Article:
If the question author ticks the checkbox, this setting type produces true
, otherwise it produces false
.
Dropdown box¶
The question author must pick one option from a list that you provide. The Label field is shown to the question author, and the setting produces the Value field as a string.
Choose one or more¶
The choices are presented to the question author as a list, with a checkbox next to each label. This setting type produces a list containing the Value fields of ticked choices, as strings.
If Default on? is ticked for a particular choice, that choice is selected when a new part of this type is created.
JME code¶
A code editing area for the question author to write a JME expression.
If Evaluate? is ticked, the expression will be evaluated when the question is run, and the setting produces the resulting value. The evaluation happens inside the question’s scope, so any variables and functions defined by the question author are substituted in before evaluation.
If Evaluate? is not ticked, this setting will produce a expression
value representing the question author’s expression.
Percentage¶
A sliding scale between 0% and 100%.
This setting type produces a number between 0 and 1.
HTML content¶
An HTML content area.
If Substitute variables into value? is ticked, then JME expressions enclosed in curly braces will be evaluated and the results substituted back into the text.
List of strings¶
This setting type produces a list of strings entered by the question author.
If Substitute variables into value? is ticked, then JME expressions enclosed in curly braces in each string will be evaluated and the results substituted back in.
Answer input¶
The answer input method determines how the student enters their answer to the part.
The following fields are common to all input methods:
 Expected answer
A JME expression which evaluates to the expected answer to the part.
Available in the marking algorithm as
input_options["correctAnswer"]
. Input hint
A string displayed next to the input field, giving any necessary information about how to enter their answer.
If there are any requirements the student’s answer must meet that aren’t obvious from the way the input is displayed, for example a maximum length or required number of decimal places, these should be described here.
Available in the marking algorithm as
input_options["hint"]
.
Many of the fields can be either static or dynamic.
A static field takes the same value in every instance of the part type.
A dynamic field is defined by a JME expression which is evaluated when the question is run.
You can use the part’s settings in these expressions with the settings
variable.
The values of input_options are available in the marking script under the input_options
dictionary.
In the tables below, the Name column gives the key in the dictionary corresponding to the option.
Answer input methods¶
String¶
The student enters a single line of text.
Label  Name  Data type  Description 

Allow student to submit an empty string?  allowEmpty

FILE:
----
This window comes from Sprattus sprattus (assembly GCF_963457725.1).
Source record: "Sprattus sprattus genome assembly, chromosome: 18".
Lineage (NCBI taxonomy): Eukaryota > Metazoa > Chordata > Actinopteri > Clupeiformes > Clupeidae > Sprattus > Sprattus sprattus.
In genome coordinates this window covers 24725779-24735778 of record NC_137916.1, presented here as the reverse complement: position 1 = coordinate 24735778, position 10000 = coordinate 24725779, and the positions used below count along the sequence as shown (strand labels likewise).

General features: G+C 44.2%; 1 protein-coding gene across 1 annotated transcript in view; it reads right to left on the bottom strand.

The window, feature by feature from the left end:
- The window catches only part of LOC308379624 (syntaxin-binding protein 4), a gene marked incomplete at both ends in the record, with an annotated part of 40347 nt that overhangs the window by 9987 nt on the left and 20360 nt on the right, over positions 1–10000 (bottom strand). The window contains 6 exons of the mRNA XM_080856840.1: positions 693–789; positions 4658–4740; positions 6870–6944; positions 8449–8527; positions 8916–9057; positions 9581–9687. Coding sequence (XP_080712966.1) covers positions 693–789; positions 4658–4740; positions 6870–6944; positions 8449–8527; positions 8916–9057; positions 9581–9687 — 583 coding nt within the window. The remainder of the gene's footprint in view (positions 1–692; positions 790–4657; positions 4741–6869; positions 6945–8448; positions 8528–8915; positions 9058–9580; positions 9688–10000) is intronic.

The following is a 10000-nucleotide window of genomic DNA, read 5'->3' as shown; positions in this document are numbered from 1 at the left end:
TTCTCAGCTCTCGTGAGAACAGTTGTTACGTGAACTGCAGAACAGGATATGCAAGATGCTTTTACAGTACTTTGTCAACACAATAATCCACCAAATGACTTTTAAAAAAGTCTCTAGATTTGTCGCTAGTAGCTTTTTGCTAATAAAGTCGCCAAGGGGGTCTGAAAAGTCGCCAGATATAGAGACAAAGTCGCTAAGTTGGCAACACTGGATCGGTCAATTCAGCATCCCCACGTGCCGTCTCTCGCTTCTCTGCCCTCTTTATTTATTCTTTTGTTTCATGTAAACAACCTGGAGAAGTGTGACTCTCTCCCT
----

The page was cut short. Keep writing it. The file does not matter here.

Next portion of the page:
boolean 
If false , the part will only be marked if their answer is nonempty. 
The answer is a string
.
Number¶
The student enters a number, using any of the allowed notation styles. If the student’s answer is not a valid number, they are shown a warning and can not submit the part.
Label  Name  Data type  Description 

Allow fractions?  allowFractions 
boolean 
Allow the student to enter their answer as a fraction? 
Allowed notation styles  allowedNotationStyles 
list of string 
The allowed styles of number notation. 
The answer is a number
, as interpreted by parsenumber()
.
If the student’s answer is not a valid representation of a number, the part will not be submitted.
If you wish to allow number notation styles other than those builtin, a string input is more appropriate, so you can parse the student’s answer yourself in the marking script.
Mathematical expression¶
The student enters a JME expression.
Label  Name  Data type  Description 

Show preview of student’s answer?  showPreview 
boolean 
If true , a LaTeX rendering of the student’s answer will be shown next to the input box. 
The answer is an expression
value corresponding to the student’s input.
If the student’s answer is not a valid expression, the part will not be marked.
Matrix¶
The student enters a twodimensional array of values.
Label  Name  Data type  Description 

Allow student to change size of matrix?  allowResize 
boolean 
If true , the student can change the size of the matrix. Otherwise, it is fixed to the specified size. 
Number of rows  numRows 
number 
The initial number of rows in the input matrix. 
Number of columns  numColumns 
number 
The initial number of rows in the input matrix. 
Parse cell values  parseCells 
boolean 
If true , the answer will be a matrix of numbers. Otherwise, it is a 2dimensional list of lists of string values. 
Allowed notation styles  allowedNotationStyles 
list of string 
The allowed styles of number notation. 
Allow fractions?  allowFractions 
boolean